- Is ordered chronologically
- Connects similar ideas
- Follows a tried and trusted outline
- Repeats patterns throughout
- Guides the reader from a starting point to an end point
6. Lack of references
Any facts included in nonfiction books must be appropriately referenced. These include:
- Book titles
- Song lyrics
- Internet research
Insert references as endnotes, footnotes and/or on a dedicated references page at the end of the book. If in doubt whether something needs to be referenced, always check!
7. Mix of language styles
Depending on the topic of the book, you may opt for a formal or informal tone in the language you use. However, stick to one or the other. Switching language styles within or between chapters will definitely confuse your reader. Remain consistent throughout.
Informal: slang, swearing, contractions, idioms, humour, layman’s terms, use of emojis, short sentences, direct reader address etc.
Formal: standard English, academic/specialist terms, higher level vocabulary, complex sentence structures, third person narrative etc.
8. Jumbled narrative voice
Many nonfiction authors address their readers directly throughout their book by using second person narrative voice (you/your). Others impart their wisdom/message using first person (I/my). Some use a mix of the two. All three choices are acceptable but beware of jumbling narrative voices in the same sentence(s) or paragraph(s) to avoid jarring your reader.
I didn’t know what I didn’t know. It’s like your first day at school, not having a clue about anything. You feel scared. However, the intensive course taught me so much about myself.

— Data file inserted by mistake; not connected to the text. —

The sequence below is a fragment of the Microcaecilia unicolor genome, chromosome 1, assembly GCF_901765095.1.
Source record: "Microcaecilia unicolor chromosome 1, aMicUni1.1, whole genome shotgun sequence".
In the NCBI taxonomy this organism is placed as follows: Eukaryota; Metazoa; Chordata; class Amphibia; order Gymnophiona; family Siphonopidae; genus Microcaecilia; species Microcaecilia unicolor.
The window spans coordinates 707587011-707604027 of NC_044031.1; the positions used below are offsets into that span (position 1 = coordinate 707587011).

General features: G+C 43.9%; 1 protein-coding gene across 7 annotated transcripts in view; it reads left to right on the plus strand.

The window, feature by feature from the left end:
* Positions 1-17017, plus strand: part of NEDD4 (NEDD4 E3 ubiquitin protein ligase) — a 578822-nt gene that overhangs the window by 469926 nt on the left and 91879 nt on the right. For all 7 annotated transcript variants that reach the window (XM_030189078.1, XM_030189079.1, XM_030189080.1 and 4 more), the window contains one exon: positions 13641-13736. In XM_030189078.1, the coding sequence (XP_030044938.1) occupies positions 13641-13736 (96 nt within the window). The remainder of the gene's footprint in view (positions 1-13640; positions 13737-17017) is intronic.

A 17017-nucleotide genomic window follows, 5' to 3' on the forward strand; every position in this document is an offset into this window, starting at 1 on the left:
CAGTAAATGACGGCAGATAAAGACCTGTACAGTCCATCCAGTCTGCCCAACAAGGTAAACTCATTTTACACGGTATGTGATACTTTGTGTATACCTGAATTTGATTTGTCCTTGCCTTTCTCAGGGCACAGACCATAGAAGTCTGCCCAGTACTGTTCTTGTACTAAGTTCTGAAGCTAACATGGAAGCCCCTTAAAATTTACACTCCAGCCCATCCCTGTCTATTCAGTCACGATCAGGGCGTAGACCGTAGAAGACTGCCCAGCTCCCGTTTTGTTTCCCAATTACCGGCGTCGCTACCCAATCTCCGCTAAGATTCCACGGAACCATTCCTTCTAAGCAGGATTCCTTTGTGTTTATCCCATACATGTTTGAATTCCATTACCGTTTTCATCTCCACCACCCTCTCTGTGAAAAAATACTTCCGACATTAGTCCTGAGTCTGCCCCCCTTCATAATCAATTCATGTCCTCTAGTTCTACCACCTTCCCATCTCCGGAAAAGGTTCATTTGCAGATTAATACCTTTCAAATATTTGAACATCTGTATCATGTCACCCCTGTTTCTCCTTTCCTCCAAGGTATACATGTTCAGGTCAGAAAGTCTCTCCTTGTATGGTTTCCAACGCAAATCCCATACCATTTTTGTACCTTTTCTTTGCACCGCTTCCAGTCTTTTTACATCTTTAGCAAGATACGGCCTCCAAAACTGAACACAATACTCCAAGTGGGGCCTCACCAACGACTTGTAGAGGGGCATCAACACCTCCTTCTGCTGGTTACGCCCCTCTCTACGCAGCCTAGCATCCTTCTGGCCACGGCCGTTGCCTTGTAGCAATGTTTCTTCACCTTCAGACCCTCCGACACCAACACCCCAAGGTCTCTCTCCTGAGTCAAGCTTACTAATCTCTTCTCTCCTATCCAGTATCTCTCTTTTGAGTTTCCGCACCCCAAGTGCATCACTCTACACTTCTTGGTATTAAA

Here, the author jumps from their own (first person) personal experience (I) to generalised (second person) statements (your/you), then back again.
It would work better like this:
I didn’t know what I didn’t know. I felt scared, like I did on my first day at school, when I didn’t have a clue about anything. However, the intensive course taught me so much about myself.
As the author is recounting their own experiences, it makes more sense to maintain the first person narrative for the full example.
9. Assuming knowledge
Never assume your readers will know what you mean – about anything! Even if you think something is obvious or self-explanatory, some readers may still be none the wiser. Go through your book carefully, thinking like a reader who may know little to nothing about the topic (unless the book is specifically intended for a more knowledgeable audience). Are you sure they’ll understand everything in it? If not, briefly clarify where necessary.
Recruiting beta readers is also an excellent way of evaluating whether the information in your book is easy to understand/accessible enough.
10. Cluttered sentences
As with the overall flow of the book, information must be clear and concise at sentence level too. Ruthlessly edit all your words – there’s no need to use twenty when ten will get your message across more succinctly. Waffle is not welcome in nonfiction so cut the clutter!